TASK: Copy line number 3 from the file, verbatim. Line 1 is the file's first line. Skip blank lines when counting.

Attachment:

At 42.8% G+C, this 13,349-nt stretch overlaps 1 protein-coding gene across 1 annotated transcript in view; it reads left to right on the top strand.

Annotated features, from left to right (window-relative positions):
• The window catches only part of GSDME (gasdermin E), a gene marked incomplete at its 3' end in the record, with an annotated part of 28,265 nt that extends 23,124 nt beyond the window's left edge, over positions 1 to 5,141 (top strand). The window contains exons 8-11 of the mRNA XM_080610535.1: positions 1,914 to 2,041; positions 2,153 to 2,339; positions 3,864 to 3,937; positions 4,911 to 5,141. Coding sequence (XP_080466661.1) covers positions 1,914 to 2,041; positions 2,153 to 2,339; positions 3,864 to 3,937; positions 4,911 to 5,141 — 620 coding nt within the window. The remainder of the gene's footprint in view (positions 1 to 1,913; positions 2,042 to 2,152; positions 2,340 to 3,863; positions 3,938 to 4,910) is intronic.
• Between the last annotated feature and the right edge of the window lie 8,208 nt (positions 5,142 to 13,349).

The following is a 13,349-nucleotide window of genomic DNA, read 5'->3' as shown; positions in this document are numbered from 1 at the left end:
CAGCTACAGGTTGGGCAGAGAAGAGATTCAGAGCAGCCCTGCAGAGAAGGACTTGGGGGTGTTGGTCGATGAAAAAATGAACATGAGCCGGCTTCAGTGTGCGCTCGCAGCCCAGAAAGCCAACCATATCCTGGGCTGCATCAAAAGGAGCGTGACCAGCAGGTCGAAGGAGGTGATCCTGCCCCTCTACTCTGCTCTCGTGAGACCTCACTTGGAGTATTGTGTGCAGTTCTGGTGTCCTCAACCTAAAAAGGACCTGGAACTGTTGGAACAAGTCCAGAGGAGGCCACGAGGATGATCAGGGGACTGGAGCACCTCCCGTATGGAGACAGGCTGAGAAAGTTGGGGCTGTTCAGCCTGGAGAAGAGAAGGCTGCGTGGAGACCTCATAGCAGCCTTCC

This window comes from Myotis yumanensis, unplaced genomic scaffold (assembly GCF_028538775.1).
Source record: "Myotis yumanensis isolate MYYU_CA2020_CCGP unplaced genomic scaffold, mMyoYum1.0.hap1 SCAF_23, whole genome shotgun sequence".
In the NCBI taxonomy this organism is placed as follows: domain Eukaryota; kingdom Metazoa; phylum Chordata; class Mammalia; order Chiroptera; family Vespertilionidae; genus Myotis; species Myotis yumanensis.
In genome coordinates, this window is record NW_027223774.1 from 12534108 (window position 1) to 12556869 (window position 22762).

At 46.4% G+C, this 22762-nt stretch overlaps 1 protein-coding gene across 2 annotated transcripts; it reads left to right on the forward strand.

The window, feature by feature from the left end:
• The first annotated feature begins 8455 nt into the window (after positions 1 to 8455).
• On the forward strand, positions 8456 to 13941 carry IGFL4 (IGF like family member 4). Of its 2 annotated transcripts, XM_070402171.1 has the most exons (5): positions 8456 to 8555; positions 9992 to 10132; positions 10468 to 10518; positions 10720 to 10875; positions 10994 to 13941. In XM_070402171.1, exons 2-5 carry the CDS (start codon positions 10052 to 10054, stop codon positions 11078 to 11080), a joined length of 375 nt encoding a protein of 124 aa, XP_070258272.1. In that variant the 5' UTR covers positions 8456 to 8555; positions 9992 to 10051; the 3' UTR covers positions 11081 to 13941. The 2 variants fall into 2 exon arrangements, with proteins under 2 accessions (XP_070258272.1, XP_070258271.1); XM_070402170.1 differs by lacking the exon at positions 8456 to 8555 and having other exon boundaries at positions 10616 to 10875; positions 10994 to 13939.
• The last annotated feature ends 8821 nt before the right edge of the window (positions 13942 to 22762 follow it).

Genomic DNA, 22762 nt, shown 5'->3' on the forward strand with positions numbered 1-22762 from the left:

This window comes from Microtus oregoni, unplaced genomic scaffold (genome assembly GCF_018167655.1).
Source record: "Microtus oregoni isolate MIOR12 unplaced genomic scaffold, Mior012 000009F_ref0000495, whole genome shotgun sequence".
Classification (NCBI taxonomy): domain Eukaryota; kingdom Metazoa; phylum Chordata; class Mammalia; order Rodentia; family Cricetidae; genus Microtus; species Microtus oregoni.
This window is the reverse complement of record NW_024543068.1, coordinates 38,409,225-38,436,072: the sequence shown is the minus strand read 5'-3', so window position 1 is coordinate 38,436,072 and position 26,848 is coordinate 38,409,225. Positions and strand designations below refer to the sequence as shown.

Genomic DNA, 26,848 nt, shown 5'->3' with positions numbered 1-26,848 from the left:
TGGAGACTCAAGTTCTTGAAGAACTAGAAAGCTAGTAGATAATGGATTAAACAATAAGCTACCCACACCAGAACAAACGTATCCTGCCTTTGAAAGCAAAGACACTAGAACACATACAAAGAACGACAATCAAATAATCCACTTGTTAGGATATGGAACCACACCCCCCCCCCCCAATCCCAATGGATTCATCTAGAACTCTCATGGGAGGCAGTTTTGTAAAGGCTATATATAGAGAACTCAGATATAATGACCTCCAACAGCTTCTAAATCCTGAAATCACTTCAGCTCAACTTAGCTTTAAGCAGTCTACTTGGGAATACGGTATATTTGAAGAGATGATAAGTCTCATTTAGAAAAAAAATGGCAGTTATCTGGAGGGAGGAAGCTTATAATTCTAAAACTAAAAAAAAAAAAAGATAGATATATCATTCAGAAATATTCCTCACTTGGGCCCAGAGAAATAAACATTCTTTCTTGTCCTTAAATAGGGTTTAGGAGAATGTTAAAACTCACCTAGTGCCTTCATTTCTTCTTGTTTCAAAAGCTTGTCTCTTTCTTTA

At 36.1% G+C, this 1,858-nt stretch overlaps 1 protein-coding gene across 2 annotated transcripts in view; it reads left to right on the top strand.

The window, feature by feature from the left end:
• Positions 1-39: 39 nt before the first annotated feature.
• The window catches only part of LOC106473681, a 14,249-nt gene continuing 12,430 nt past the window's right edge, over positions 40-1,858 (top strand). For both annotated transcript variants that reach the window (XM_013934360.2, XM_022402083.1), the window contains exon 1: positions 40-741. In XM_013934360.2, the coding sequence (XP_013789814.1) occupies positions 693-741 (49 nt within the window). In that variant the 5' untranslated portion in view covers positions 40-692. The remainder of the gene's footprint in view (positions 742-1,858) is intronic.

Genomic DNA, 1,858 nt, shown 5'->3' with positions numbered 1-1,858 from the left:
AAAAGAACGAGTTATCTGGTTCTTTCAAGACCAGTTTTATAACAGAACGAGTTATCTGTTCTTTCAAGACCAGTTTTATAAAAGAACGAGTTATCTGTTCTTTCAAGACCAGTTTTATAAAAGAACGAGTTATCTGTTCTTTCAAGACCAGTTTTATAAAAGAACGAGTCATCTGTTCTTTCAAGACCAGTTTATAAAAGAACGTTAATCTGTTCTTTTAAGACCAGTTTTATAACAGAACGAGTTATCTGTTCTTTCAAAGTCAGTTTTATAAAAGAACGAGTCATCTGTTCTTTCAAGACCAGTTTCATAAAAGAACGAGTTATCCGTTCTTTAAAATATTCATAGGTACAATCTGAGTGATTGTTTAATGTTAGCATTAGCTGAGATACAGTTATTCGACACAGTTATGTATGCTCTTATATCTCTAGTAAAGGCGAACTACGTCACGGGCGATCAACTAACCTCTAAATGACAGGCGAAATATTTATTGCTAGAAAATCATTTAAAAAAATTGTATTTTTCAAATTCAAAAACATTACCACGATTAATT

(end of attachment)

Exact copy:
• The window catches only part of GSDME (gasdermin E), a gene marked incomplete at its 3' end in the record, with an annotated part of 28,265 nt that extends 23,124 nt beyond the window's left edge, over positions 1 to 5,141 (top strand). The window contains exons 8-11 of the mRNA XM_080610535.1: positions 1,914 to 2,041; positions 2,153 to 2,339; positions 3,864 to 3,937; positions 4,911 to 5,141. Coding sequence (XP_080466661.1) covers positions 1,914 to 2,041; positions 2,153 to 2,339; positions 3,864 to 3,937; positions 4,911 to 5,141 — 620 coding nt within the window. The remainder of the gene's footprint in view (positions 1 to 1,913; positions 2,042 to 2,152; positions 2,340 to 3,863; positions 3,938 to 4,910) is intronic.